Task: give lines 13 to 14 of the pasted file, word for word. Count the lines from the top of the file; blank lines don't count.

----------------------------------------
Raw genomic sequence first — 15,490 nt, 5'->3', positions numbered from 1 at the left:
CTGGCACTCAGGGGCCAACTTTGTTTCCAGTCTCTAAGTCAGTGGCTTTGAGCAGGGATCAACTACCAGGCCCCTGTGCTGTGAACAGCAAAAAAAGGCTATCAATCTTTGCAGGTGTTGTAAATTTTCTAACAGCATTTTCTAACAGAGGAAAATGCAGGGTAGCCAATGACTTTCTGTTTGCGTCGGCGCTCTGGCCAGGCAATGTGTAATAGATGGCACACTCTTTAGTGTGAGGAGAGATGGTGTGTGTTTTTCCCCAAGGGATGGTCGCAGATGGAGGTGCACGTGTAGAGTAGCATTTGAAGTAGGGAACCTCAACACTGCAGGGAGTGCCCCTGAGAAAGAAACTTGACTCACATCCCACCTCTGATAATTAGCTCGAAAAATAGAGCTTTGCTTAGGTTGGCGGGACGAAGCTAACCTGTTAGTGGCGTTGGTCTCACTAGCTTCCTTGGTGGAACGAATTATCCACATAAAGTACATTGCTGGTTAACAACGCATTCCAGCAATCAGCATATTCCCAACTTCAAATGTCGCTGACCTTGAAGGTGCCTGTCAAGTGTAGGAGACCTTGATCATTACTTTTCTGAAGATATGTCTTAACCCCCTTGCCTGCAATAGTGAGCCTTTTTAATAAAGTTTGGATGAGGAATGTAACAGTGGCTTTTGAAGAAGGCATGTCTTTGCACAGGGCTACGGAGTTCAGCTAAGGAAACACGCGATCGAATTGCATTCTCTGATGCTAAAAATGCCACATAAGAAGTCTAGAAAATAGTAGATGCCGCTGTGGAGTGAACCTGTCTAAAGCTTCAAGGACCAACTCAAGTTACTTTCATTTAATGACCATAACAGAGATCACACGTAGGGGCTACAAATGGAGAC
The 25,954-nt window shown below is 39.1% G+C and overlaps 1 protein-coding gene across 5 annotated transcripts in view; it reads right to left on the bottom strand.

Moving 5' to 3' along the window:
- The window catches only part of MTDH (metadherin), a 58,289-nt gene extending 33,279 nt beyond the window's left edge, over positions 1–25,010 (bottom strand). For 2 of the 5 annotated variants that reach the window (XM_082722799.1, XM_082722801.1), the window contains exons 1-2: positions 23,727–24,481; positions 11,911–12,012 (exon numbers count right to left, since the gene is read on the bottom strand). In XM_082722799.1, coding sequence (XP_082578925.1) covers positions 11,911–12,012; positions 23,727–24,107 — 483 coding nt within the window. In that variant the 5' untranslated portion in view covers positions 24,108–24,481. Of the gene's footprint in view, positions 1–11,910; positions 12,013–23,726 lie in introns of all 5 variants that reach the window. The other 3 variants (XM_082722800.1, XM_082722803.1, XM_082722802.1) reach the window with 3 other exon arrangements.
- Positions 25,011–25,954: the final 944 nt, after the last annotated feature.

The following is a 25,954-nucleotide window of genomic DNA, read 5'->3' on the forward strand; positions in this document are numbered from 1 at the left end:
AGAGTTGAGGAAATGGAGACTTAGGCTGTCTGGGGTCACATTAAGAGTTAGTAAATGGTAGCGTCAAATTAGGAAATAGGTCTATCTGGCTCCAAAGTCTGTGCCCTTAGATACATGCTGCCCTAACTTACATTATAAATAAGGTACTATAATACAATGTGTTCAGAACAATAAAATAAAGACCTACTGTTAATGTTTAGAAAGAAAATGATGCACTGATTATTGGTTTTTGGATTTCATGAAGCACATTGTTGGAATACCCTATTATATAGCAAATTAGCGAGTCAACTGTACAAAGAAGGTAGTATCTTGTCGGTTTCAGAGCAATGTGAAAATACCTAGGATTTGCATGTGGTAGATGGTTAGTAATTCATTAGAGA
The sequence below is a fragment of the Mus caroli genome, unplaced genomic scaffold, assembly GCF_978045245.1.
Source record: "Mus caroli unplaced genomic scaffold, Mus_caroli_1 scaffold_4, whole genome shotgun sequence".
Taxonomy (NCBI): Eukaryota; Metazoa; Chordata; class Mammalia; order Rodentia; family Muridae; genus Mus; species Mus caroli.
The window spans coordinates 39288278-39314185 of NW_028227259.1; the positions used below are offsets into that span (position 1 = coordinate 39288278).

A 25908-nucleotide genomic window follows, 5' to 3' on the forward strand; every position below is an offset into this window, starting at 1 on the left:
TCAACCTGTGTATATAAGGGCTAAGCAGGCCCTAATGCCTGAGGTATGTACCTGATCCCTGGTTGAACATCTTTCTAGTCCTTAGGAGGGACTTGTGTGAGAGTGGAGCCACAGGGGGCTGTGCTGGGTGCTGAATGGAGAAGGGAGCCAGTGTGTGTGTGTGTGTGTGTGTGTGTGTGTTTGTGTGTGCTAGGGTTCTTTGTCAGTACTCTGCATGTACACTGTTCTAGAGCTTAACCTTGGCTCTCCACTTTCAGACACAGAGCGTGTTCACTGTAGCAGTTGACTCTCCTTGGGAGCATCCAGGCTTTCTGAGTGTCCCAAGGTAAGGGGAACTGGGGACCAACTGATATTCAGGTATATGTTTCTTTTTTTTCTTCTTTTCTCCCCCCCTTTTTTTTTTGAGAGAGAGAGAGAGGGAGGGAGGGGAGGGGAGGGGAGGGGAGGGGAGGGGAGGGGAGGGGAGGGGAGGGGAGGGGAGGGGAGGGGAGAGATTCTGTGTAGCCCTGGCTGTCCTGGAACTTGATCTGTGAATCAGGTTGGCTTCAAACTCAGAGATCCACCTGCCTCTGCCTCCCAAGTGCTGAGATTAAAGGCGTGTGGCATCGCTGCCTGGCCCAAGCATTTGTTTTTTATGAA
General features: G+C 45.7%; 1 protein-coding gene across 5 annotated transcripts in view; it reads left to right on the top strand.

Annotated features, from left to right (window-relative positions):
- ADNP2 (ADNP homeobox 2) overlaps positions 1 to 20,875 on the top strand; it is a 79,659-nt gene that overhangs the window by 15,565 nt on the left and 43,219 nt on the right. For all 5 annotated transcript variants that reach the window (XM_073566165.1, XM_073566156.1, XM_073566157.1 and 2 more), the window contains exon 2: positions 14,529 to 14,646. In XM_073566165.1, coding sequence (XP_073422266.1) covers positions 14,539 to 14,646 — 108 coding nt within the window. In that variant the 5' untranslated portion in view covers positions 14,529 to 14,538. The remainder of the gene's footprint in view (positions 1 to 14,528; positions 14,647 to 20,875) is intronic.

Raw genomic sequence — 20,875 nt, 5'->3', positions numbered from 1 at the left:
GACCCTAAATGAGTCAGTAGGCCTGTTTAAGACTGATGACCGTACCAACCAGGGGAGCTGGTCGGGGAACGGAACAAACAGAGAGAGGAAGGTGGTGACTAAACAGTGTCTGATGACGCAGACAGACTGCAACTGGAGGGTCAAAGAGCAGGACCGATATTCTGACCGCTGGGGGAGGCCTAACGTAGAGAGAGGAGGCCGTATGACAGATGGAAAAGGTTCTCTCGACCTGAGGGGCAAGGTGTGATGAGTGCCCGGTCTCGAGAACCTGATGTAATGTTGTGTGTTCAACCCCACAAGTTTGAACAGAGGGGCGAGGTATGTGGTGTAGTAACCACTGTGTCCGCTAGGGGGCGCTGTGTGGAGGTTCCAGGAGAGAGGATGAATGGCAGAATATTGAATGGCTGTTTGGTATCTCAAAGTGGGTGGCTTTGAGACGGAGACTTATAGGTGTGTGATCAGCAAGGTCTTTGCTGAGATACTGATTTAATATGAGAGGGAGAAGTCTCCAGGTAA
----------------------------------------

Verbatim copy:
A 25908-nucleotide genomic window follows, 5' to 3' on the forward strand; every position below is an offset into this window, starting at 1 on the left:
TCAACCTGTGTATATAAGGGCTAAGCAGGCCCTAATGCCTGAGGTATGTACCTGATCCCTGGTTGAACATCTTTCTAGTCCTTAGGAGGGACTTGTGTGAGAGTGGAGCCACAGGGGGCTGTGCTGGGTGCTGAATGGAGAAGGGAGCCAGTGTGTGTGTGTGTGTGTGTGTGTGTGTGTTTGTGTGTGCTAGGGTTCTTTGTCAGTACTCTGCATGTACACTGTTCTAGAGCTTAACCTTGGCTCTCCACTTTCAGACACAGAGCGTGTTCACTGTAGCAGTTGACTCTCCTTGGGAGCATCCAGGCTTTCTGAGTGTCCCAAGGTAAGGGGAACTGGGGACCAACTGATATTCAGGTATATGTTTCTTTTTTTTCTTCTTTTCTCCCCCCCTTTTTTTTTTGAGAGAGAGAGAGAGGGAGGGAGGGGAGGGGAGGGGAGGGGAGGGGAGGGGAGGGGAGGGGAGGGGAGGGGAGGGGAGGGGAGGGGAGAGATTCTGTGTAGCCCTGGCTGTCCTGGAACTTGATCTGTGAATCAGGTTGGCTTCAAACTCAGAGATCCACCTGCCTCTGCCTCCCAAGTGCTGAGATTAAAGGCGTGTGGCATCGCTGCCTGGCCCAAGCATTTGTTTTTTATGAA